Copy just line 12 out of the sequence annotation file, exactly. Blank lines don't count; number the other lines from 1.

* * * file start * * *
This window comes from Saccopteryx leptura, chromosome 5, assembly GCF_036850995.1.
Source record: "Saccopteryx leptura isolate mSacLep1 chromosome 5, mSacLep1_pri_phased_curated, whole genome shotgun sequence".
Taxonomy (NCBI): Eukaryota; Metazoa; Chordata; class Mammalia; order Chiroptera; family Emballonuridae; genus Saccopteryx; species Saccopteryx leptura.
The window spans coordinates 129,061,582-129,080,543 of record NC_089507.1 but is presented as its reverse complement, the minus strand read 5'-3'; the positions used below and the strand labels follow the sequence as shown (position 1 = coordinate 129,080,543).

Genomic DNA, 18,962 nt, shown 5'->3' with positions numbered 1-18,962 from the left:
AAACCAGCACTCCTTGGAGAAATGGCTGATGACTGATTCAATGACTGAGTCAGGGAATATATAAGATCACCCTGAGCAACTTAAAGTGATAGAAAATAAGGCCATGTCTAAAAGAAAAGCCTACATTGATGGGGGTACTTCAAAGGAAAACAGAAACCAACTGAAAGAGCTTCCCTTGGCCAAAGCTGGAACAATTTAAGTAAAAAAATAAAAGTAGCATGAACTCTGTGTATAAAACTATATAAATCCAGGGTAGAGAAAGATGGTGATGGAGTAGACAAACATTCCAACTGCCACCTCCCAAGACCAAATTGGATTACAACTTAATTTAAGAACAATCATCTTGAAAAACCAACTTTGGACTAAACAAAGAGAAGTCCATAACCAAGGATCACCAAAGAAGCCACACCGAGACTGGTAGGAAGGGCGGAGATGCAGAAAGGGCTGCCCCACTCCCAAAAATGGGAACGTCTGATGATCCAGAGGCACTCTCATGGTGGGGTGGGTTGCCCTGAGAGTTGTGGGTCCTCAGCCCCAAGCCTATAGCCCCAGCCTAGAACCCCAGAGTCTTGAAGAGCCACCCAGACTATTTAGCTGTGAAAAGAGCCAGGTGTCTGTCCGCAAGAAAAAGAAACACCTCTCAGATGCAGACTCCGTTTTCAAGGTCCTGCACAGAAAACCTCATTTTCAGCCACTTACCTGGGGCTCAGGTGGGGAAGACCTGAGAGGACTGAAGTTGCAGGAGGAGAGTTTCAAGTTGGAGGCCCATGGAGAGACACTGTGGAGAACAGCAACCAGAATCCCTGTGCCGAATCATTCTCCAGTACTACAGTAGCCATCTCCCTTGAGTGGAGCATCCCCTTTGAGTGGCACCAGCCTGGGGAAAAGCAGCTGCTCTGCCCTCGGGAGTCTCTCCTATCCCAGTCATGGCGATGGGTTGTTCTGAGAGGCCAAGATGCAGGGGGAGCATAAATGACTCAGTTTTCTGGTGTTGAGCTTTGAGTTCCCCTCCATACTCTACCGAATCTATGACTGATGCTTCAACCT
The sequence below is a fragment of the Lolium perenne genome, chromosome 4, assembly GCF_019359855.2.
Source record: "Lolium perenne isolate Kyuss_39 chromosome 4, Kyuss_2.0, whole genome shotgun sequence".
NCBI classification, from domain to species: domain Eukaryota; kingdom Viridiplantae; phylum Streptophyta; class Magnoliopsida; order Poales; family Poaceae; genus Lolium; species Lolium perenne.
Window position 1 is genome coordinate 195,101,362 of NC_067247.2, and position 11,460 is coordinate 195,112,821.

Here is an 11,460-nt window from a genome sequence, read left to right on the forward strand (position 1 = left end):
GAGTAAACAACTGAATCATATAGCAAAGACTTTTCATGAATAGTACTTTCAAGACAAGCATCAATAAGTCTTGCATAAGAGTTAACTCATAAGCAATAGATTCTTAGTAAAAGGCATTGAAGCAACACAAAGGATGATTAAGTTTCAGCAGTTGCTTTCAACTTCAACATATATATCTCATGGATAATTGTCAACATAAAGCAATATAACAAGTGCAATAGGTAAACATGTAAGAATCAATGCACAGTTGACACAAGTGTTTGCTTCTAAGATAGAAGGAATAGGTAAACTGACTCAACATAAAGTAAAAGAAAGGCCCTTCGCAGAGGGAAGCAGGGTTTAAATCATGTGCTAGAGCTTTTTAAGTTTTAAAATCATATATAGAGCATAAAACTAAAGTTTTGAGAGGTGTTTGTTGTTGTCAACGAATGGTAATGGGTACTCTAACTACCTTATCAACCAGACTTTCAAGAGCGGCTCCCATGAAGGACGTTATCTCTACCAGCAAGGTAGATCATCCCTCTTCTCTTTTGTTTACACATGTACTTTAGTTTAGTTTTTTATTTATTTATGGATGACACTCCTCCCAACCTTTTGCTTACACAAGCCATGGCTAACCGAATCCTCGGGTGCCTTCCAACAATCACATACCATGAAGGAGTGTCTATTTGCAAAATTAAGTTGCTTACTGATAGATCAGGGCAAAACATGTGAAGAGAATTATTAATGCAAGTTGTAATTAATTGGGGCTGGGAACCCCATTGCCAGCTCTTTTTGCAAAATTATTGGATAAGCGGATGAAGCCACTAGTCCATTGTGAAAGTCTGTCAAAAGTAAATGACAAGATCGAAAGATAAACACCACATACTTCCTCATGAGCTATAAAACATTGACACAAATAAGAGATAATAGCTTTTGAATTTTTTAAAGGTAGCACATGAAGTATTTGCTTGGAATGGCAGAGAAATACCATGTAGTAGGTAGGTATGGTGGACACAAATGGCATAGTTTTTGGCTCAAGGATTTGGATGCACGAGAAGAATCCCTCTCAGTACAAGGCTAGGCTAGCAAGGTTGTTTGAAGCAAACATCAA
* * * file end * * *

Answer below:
GAGTAAACAACTGAATCATATAGCAAAGACTTTTCATGAATAGTACTTTCAAGACAAGCATCAATAAGTCTTGCATAAGAGTTAACTCATAAGCAATAGATTCTTAGTAAAAGGCATTGAAGCAACACAAAGGATGATTAAGTTTCAGCAGTTGCTTTCAACTTCAACATATATATCTCATGGATAATTGTCAACATAAAGCAATATAACAAGTGCAATAGGTAAACATGTAAGAATCAATGCACAGTTGACACAAGTGTTTGCTTCTAAGATAGAAGGAATAGGTAAACTGACTCAACATAAAGTAAAAGAAAGGCCCTTCGCAGAGGGAAGCAGGGTTTAAATCATGTGCTAGAGCTTTTTAAGTTTTAAAATCATATATAGAGCATAAAACTAAAGTTTTGAGAGGTGTTTGTTGTTGTCAACGAATGGTAATGGGTACTCTAACTACCTTATCAACCAGACTTTCAAGAGCGGCTCCCATGAAGGACGTTATCTCTACCAGCAAGGTAGATCATCCCTCTTCTCTTTTGTTTACACATGTACTTTAGTTTAGTTTTTTATTTATTTATGGATGACACTCCTCCCAACCTTTTGCTTACACAAGCCATGGCTAACCGAATCCTCGGGTGCCTTCCAACAATCACATACCATGAAGGAGTGTCTATTTGCAAAATTAAGTTGCTTACTGATAGATCAGGGCAAAACATGTGAAGAGAATTATTAATGCAAGTTGTAATTAATTGGGGCTGGGAACCCCATTGCCAGCTCTTTTTGCAAAATTATTGGATAAGCGGATGAAGCCACTAGTCCATTGTGAAAGTCTGTCAAAAGTAAATGACAAGATCGAAAGATAAACACCACATACTTCCTCATGAGCTATAAAACATTGACACAAATAAGAGATAATAGCTTTTGAATTTTTTAAAGGTAGCACATGAAGTATTTGCTTGGAATGGCAGAGAAATACCATGTAGTAGGTAGGTATGGTGGACACAAATGGCATAGTTTTTGGCTCAAGGATTTGGATGCACGAGAAGAATCCCTCTCAGTACAAGGCTAGGCTAGCAAGGTTGTTTGAAGCAAACATCAA